Names Rarely Rejected Says Iceland’s Naming Committee

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Names Rarely Rejected Says Iceland’s Naming Committee

By Zoë Robert
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Photo: Páll Stefánsson.

It is a misunderstanding that Iceland’s Naming Committee rejects most names, according to the committee’s head, Ágústa Þorbergsdóttir.

“We want most [names] to be passed. The law is flexible and the vast majority of names are approved, much fewer are rejected,” she said in an interview with Morgunblaðið today.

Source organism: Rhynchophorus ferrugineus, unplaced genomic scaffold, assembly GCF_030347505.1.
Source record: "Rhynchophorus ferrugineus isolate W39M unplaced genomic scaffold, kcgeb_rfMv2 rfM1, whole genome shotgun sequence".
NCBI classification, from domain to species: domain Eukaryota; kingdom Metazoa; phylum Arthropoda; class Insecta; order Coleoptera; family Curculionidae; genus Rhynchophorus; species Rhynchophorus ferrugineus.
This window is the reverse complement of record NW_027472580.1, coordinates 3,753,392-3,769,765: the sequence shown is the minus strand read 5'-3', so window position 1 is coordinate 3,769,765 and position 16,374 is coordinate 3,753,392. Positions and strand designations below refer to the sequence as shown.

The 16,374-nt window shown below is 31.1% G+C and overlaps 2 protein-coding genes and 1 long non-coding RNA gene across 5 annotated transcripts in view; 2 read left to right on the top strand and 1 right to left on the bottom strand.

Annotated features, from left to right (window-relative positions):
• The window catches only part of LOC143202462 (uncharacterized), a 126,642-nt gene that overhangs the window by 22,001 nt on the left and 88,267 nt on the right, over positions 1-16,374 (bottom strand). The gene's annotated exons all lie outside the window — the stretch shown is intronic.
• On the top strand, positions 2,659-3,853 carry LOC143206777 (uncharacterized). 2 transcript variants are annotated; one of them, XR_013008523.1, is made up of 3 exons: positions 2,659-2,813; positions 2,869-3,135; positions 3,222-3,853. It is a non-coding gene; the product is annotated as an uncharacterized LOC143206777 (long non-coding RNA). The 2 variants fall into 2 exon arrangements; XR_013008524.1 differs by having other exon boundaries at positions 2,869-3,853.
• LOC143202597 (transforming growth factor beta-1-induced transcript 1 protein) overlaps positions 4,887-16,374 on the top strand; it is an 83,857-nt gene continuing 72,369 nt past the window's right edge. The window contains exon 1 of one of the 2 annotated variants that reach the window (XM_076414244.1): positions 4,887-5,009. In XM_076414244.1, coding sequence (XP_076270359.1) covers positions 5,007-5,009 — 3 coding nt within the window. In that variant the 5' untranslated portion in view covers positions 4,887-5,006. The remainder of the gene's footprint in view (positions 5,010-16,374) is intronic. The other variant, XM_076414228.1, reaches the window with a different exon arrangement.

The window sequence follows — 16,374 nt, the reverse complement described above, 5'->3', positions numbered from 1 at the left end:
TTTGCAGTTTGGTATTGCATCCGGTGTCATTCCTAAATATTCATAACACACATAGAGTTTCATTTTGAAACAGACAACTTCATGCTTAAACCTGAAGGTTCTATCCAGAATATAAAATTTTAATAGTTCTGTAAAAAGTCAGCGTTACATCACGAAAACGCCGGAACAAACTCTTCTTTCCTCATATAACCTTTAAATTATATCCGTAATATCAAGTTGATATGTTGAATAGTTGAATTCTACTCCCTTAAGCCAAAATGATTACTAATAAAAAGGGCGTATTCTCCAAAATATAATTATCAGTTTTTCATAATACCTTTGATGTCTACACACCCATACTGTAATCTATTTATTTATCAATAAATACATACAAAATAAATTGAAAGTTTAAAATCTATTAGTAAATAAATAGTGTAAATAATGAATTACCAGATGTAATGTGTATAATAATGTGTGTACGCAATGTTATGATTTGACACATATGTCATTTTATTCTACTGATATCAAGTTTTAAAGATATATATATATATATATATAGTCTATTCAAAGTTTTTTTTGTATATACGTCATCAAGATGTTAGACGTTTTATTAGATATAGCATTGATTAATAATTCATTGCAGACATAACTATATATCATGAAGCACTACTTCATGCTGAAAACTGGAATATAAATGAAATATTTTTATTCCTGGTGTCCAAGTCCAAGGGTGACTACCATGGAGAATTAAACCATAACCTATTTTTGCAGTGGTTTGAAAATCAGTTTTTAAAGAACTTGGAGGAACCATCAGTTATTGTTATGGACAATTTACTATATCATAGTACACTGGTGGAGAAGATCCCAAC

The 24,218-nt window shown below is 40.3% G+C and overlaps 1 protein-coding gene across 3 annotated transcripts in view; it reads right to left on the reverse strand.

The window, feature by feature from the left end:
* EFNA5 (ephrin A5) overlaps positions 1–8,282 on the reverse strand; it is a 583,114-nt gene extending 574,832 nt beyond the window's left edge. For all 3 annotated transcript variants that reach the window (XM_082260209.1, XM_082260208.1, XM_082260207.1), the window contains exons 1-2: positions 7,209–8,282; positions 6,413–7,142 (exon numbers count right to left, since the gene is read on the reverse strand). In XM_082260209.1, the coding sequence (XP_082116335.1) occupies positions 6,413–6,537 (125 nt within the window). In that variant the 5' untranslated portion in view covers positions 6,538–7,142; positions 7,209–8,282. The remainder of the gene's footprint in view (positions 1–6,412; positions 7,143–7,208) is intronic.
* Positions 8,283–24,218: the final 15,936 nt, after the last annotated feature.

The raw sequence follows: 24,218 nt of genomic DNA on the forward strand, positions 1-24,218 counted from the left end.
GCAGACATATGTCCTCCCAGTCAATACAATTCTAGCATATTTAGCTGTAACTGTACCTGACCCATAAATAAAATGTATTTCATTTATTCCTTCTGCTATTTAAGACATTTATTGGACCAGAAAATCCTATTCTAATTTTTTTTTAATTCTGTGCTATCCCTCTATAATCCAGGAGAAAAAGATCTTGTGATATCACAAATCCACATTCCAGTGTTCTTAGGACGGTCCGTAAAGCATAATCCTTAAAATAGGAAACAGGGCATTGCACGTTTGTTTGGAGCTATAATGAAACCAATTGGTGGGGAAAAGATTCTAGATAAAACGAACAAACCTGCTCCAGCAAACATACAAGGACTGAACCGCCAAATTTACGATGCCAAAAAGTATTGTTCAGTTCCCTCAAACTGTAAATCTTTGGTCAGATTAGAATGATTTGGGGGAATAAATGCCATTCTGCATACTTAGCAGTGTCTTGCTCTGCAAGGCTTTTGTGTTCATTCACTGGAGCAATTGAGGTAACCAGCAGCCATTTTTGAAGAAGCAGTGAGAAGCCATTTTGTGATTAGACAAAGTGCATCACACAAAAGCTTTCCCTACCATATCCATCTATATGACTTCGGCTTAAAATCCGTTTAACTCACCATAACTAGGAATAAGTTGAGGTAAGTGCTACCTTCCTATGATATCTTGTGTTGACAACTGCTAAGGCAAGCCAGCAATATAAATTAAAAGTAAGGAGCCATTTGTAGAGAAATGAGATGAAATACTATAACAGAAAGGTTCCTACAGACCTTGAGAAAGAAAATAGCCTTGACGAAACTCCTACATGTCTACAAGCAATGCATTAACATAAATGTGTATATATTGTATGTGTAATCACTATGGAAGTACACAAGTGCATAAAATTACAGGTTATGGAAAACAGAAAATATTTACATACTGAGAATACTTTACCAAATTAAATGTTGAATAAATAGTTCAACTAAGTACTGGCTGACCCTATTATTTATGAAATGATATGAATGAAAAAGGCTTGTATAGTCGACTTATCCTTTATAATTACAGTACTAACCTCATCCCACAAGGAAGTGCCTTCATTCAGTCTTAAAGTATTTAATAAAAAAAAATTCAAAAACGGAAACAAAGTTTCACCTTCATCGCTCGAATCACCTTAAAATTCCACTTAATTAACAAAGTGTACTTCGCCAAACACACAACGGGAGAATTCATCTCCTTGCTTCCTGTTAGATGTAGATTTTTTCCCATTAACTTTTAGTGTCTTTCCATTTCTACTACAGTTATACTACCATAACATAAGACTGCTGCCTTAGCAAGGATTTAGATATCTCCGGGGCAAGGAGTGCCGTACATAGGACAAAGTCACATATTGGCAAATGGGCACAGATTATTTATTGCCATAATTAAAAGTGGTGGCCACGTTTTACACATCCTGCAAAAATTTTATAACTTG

The first names Christa, Krumma and Gill, and the middle name Eskfjörð, were recently approved but the name Íshak was rejected.

Icelandic naming laws have been a topic of heated discussion in Iceland in recent months after several high profile cases. Blær Bjarkardóttir, a 15-year-old who had been known as ‘girl’ in the National Registry, sued Icelandic authorities to have her name officially approved last year.

In a similar case last month, ten-year-old Harriet Cardew made headlines when she was denied a new passport on the basis that the authorities were no longer issuing passports to individuals without names approved by the Icelandic Naming Committee (her previous passport was issued under the name ‘girl’ Cardew).

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